Drug crimes in Arkansas vary widely, and the consequences of a conviction depend on what type of drug crime conviction you’ve received. When you’ve been convicted of a drug crime in Arkansas, your working relationship with your attorney is as important as ever. You and your attorney can work together to secure more favorable sentencing terms. Your attorney may even be able to help avoid jail time through participation in drug court or other diversionary programs.
After your conviction, your attorney can advise you on the best next steps for your specific case. Sometimes, that means filing motions with the court or working with the prosecution to try and influence your sentencing and penalties.
Misdemeanor vs. Felony Convictions
The major determining factor for how severe your circumstances are after conviction is whether the drug crime of which you’ve been convicted is a misdemeanor or a felony. Misdemeanor drug crimes most commonly include simple possession of marijuana up to four ounces. Possession of marijuana over four ounces (or in smaller amounts with intent to distribute) or other controlled substances is almost always classified as a felony. Many other crimes associated with the possession or sale of controlled substances are also classified as felonies.
Misdemeanor drug crimes convictions carry a maximum penalty of one year in jail time plus fees and fines and with the possibility of probation. Felony drug crimes convictions, on the other hand, can result in up to life in prison.
Sentencing, Penalties, and Fines
Generally, all people convicted of drug crimes experience a driver’s license suspension. Those convicted on felony charges will also lose their right to possess firearms and vote. Additionally, a criminal record will make it more difficult to find a job or, in some cases, a home or apartment. After your trial and conviction, a judge will decide your sentence and the penalties or fines you will face as a result of your drug crimes conviction. Sentencing guidelines exist for different types of crimes, and judges may also consider how many prior convictions a defendant has, if the defendant has expressed remorse for the crime, and other mitigating factors or behaviors.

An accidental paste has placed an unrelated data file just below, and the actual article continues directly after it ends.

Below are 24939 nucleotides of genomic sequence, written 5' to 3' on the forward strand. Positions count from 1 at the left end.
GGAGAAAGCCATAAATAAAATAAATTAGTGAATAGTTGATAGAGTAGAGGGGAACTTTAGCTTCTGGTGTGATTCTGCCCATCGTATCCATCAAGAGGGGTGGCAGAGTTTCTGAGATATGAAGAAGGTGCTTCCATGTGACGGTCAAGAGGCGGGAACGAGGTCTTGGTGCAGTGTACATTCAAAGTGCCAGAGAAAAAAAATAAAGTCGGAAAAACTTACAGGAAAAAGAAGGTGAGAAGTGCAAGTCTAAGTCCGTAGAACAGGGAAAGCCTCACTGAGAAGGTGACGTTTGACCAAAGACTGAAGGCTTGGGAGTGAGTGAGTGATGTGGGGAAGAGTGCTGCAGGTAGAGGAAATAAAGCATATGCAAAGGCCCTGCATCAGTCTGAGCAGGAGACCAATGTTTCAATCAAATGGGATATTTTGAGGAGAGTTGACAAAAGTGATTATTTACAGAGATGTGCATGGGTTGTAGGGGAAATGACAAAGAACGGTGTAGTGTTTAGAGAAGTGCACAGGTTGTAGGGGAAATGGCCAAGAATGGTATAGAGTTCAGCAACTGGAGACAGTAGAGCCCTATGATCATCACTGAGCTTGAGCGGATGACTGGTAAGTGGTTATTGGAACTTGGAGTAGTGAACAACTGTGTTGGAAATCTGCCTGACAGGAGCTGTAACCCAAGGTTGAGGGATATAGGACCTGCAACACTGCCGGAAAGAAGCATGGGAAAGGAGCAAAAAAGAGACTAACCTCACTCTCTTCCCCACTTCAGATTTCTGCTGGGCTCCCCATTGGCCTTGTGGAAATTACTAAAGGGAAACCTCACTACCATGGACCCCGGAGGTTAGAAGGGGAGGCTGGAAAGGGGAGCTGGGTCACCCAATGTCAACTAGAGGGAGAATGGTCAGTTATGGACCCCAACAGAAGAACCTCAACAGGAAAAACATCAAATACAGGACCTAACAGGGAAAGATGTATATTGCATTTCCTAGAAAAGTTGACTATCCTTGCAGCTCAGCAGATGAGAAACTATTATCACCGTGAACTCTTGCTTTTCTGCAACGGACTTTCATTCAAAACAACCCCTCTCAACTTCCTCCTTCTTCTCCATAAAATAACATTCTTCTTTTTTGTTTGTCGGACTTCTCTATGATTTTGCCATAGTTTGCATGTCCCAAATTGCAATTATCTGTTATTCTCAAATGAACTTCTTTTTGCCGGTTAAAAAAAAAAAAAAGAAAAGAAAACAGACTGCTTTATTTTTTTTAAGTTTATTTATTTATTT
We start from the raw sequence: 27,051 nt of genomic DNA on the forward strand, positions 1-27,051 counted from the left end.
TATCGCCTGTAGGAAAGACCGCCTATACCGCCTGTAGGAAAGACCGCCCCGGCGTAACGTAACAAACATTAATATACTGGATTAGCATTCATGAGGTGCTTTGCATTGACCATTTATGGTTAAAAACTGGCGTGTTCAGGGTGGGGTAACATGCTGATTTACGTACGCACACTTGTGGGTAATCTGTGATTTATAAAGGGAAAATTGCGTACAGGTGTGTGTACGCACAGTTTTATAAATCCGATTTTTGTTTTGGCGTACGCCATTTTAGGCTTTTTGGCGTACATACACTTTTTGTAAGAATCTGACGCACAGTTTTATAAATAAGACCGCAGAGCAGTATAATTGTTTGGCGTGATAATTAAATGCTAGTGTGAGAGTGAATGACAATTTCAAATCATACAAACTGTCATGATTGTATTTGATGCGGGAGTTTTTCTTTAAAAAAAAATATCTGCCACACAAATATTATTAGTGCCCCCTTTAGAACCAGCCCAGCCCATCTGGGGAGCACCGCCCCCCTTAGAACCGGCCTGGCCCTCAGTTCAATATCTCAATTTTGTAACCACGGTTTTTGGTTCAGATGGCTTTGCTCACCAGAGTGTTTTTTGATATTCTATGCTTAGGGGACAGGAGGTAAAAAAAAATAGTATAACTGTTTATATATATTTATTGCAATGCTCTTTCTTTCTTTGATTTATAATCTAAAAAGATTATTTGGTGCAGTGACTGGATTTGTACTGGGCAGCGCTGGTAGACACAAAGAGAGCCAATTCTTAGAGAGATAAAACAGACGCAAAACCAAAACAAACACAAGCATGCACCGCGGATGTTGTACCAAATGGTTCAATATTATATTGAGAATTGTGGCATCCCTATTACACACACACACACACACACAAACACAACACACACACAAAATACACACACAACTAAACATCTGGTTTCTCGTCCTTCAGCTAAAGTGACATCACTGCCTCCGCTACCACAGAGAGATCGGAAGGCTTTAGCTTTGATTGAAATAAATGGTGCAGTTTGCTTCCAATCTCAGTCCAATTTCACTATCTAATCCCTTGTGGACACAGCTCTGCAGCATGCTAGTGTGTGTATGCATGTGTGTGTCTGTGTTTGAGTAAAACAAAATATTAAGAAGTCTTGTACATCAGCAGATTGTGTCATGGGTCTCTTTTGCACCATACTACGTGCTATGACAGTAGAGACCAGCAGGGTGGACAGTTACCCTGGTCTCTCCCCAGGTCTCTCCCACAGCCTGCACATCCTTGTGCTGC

The sentencing and penalty guidelines for misdemeanor drug crimes convictions in Arkansas are:
- Class A Misdemeanor: Up to one year in jail, up to $2,500 in fines
- Class B Misdemeanor: Up to 90 days in jail, up to $1,000 in fines
- Class C Misdemeanor: Up to 30 days in jail, up to $500 in fines
The sentencing and penalty guidelines for felony drug crimes convictions in Arkansas are:
- Class A Felony: 6-30 years in prison, up to $15,000 in fines
- Class B Felony: 5-20 years in prison, up to $15,000 in fines
- Class C Felony: 3-10 years in prison, up to $10,000 in fines
- Class D Felony: Up to 6 years in prison, up to $10,000 in fines
- Class Y Felony: 10-40 years or life in prison
Your attorney can advise you about alternative sentencing opportunities, like drug court or diversionary programming. If you were convicted in a full trial, these options and opportunities may no longer be available. In some cases, however, defendants can avoid jail or prison time and a permanent stain on their records through special programs offered by the court. Generally speaking, first-time offenders have the best chances of being offered these diversionary programs.
Trust the Bobby Digby Law Firm to Stand Up for You
When you’re convicted of a drug crime in Arkansas, you could be facing up to life in prison! Don’t put your fate in inexperienced or unskilled hands. Contact the Bobby Digby Law Firm today for a consultation and to explore your options. Bobby Digby is an experienced criminal defense attorney dedicated to standing up for your rights and defending you against even the most aggressive prosecution. Our team is here for you!